Development of small‐molecule tau‐SH3 interaction inhibitors that prevent amyloid‐β toxicity.

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    • Abstract:
      Background: Alzheimer's disease (AD) is the leading cause of dementia and lacks disease‐modifying treatments. Tau‐based therapies are attractive and Tau reduction prevents amyloid‐induced dysfunction in preclinical AD models. Tau reduction also prevents amyloid‐independent dysfunction in diverse disease contexts, suggesting that strategies exploiting the mechanisms underlying Tau reduction may extend beyond AD. Tau's interaction with SH3 domain containing proteins likely underlie mechanisms of amyloid‐induced dysfunction, so we targeted their interaction as a therapeutic strategy. Method: We previously designed a peptide Tau‐SH3 interaction inhibitor based on the region of Tau that binds FynSH3, and determined that it prevented amyloid‐induced dysfunction in primary neurons. We next completed a high‐throughput screen to identify compounds that inhibit Tau‐Fyn interaction. Here, we studied a top hit from that screen, generated and characterized a series of daughter compounds, and tested whether the compounds prevented amyloid‐induced dysfunction in primary neurons. Result: The hit compound, SR31627, prevented amyloid‐β toxicity in primary neurons. The medicinal chemistry program resulted in lead compound SR42667, which had five‐fold improved potency and improved drug‐like properties. We found that SR42667 binds Tau, is cell‐permeable, and prevents amyloid‐induced dysfunction. Conclusion: We demonstrate that Tau‐SH3 interactions can be targeted using small molecule inhibitors and that these inhibitors have efficacy for blocking amyloid‐induced dysfunction. [ABSTRACT FROM AUTHOR]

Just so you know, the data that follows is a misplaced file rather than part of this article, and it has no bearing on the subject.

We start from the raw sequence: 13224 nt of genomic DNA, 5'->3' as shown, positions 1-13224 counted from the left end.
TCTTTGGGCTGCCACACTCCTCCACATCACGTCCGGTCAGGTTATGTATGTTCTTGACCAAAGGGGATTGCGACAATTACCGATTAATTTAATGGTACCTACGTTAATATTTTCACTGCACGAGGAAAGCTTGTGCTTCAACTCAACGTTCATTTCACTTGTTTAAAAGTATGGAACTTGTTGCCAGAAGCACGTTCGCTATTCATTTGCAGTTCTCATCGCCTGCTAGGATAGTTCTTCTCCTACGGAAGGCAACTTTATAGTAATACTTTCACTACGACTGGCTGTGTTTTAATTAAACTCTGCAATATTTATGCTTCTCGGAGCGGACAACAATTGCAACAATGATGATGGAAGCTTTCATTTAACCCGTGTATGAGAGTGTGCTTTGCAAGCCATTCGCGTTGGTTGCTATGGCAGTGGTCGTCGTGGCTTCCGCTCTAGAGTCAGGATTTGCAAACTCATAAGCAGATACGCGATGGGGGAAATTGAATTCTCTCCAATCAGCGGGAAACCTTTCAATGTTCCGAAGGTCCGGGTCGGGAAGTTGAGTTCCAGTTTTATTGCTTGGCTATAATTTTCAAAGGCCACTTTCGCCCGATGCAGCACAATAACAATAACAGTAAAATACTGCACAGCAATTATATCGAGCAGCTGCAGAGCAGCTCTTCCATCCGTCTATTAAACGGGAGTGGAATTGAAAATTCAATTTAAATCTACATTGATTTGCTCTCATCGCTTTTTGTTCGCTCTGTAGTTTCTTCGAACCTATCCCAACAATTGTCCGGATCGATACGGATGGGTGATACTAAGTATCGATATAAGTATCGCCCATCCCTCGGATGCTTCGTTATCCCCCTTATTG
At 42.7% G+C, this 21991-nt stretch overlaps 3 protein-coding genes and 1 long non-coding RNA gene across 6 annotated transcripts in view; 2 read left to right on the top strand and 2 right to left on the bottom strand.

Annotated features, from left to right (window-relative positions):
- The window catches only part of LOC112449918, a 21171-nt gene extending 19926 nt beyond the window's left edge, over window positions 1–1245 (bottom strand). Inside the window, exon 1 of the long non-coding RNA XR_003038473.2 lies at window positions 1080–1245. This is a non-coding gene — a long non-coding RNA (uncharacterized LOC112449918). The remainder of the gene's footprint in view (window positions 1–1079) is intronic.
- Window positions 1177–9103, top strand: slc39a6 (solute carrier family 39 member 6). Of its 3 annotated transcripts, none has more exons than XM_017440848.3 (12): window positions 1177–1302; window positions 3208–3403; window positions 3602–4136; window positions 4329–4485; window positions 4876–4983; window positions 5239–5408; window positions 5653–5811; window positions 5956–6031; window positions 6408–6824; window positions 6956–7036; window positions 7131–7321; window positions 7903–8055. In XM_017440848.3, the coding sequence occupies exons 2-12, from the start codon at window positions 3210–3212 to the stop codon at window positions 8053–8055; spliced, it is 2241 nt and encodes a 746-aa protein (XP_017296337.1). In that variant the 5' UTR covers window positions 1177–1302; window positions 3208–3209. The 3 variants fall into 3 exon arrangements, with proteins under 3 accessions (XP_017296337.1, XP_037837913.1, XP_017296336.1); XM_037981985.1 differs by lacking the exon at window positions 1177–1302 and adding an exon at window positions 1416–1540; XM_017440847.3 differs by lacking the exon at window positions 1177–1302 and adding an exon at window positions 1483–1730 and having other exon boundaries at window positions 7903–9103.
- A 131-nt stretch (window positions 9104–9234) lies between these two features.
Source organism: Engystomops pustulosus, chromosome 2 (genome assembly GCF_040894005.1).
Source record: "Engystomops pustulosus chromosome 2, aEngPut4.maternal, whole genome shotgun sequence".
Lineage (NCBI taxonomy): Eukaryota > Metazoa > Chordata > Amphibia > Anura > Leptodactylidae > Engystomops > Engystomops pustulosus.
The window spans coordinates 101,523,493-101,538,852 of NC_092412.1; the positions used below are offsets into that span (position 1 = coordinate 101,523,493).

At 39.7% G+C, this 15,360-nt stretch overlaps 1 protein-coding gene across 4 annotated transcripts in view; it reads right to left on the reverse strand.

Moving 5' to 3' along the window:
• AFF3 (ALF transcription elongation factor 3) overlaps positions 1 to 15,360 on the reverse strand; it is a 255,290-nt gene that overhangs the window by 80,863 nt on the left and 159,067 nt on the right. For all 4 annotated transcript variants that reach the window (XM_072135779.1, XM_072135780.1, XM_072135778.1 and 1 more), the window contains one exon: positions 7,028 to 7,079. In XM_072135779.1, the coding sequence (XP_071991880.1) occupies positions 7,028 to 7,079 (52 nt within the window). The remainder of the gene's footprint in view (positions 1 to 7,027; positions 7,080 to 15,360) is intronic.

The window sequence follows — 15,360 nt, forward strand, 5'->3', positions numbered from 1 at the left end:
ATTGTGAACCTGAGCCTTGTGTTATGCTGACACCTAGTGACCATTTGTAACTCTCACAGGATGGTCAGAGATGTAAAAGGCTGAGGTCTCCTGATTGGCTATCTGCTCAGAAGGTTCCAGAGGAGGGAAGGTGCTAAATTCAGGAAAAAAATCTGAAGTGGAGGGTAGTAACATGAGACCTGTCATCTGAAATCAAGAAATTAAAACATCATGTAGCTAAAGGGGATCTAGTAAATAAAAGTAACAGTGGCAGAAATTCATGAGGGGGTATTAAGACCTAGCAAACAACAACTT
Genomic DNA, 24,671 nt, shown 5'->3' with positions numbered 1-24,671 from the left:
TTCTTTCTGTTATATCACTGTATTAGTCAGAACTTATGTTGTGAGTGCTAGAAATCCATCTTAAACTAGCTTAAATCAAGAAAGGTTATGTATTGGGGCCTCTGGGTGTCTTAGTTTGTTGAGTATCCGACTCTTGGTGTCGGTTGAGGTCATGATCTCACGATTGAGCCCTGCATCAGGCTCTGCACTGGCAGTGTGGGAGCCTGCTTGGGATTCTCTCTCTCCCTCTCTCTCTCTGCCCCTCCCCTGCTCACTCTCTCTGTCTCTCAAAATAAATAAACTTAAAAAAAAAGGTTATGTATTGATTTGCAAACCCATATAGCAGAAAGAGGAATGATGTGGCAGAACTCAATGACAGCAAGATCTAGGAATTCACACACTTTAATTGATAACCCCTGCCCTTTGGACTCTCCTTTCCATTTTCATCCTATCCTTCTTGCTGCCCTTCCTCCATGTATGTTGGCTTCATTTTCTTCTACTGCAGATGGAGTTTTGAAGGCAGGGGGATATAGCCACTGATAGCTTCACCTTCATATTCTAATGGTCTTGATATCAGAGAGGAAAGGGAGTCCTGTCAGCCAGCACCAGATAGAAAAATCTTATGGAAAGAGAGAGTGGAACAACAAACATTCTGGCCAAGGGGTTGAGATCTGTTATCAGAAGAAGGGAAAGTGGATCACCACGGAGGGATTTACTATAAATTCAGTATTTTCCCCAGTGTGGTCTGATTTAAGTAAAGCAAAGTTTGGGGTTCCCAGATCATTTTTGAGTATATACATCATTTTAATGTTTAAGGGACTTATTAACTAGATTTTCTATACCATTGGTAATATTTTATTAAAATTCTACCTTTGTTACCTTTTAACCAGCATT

• Abstract:
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